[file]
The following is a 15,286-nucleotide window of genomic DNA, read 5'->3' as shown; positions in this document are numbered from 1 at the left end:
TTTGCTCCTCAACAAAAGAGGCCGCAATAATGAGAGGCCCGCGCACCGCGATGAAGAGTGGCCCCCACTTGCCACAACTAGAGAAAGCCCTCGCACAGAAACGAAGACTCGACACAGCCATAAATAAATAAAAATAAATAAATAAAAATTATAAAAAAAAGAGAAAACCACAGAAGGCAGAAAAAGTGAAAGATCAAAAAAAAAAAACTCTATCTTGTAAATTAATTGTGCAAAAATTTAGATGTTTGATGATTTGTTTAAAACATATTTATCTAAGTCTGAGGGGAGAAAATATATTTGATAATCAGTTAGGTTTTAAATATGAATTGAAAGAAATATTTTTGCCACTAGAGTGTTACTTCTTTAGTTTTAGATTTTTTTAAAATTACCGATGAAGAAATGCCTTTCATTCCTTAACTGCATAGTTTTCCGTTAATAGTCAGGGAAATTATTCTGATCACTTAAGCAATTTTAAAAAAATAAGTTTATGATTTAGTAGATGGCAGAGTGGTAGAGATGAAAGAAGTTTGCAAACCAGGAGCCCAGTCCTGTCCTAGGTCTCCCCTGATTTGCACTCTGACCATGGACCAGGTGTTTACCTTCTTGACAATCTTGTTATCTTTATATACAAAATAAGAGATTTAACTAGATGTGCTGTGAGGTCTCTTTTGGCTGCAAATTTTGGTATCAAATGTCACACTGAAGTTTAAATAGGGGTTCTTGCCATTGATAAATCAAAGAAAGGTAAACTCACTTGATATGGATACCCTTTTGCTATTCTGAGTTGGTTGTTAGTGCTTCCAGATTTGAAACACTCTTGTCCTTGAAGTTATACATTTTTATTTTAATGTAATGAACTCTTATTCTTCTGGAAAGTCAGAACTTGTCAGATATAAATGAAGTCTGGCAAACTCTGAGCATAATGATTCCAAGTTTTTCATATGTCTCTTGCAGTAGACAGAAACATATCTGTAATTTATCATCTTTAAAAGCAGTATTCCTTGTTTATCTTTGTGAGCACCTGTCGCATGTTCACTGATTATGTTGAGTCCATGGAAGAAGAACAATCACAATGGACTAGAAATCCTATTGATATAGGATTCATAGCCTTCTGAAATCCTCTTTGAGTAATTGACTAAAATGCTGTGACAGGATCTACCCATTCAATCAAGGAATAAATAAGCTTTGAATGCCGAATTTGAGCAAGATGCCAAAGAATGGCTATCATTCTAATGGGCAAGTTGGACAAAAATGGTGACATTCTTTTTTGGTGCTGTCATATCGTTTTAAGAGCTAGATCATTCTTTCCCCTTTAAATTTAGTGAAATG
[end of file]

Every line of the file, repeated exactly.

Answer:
The following is a 15,286-nucleotide window of genomic DNA, read 5'->3' as shown; positions in this document are numbered from 1 at the left end:
TTTGCTCCTCAACAAAAGAGGCCGCAATAATGAGAGGCCCGCGCACCGCGATGAAGAGTGGCCCCCACTTGCCACAACTAGAGAAAGCCCTCGCACAGAAACGAAGACTCGACACAGCCATAAATAAATAAAAATAAATAAATAAAAATTATAAAAAAAAGAGAAAACCACAGAAGGCAGAAAAAGTGAAAGATCAAAAAAAAAAAACTCTATCTTGTAAATTAATTGTGCAAAAATTTAGATGTTTGATGATTTGTTTAAAACATATTTATCTAAGTCTGAGGGGAGAAAATATATTTGATAATCAGTTAGGTTTTAAATATGAATTGAAAGAAATATTTTTGCCACTAGAGTGTTACTTCTTTAGTTTTAGATTTTTTTAAAATTACCGATGAAGAAATGCCTTTCATTCCTTAACTGCATAGTTTTCCGTTAATAGTCAGGGAAATTATTCTGATCACTTAAGCAATTTTAAAAAAATAAGTTTATGATTTAGTAGATGGCAGAGTGGTAGAGATGAAAGAAGTTTGCAAACCAGGAGCCCAGTCCTGTCCTAGGTCTCCCCTGATTTGCACTCTGACCATGGACCAGGTGTTTACCTTCTTGACAATCTTGTTATCTTTATATACAAAATAAGAGATTTAACTAGATGTGCTGTGAGGTCTCTTTTGGCTGCAAATTTTGGTATCAAATGTCACACTGAAGTTTAAATAGGGGTTCTTGCCATTGATAAATCAAAGAAAGGTAAACTCACTTGATATGGATACCCTTTTGCTATTCTGAGTTGGTTGTTAGTGCTTCCAGATTTGAAACACTCTTGTCCTTGAAGTTATACATTTTTATTTTAATGTAATGAACTCTTATTCTTCTGGAAAGTCAGAACTTGTCAGATATAAATGAAGTCTGGCAAACTCTGAGCATAATGATTCCAAGTTTTTCATATGTCTCTTGCAGTAGACAGAAACATATCTGTAATTTATCATCTTTAAAAGCAGTATTCCTTGTTTATCTTTGTGAGCACCTGTCGCATGTTCACTGATTATGTTGAGTCCATGGAAGAAGAACAATCACAATGGACTAGAAATCCTATTGATATAGGATTCATAGCCTTCTGAAATCCTCTTTGAGTAATTGACTAAAATGCTGTGACAGGATCTACCCATTCAATCAAGGAATAAATAAGCTTTGAATGCCGAATTTGAGCAAGATGCCAAAGAATGGCTATCATTCTAATGGGCAAGTTGGACAAAAATGGTGACATTCTTTTTTGGTGCTGTCATATCGTTTTAAGAGCTAGATCATTCTTTCCCCTTTAAATTTAGTGAAATG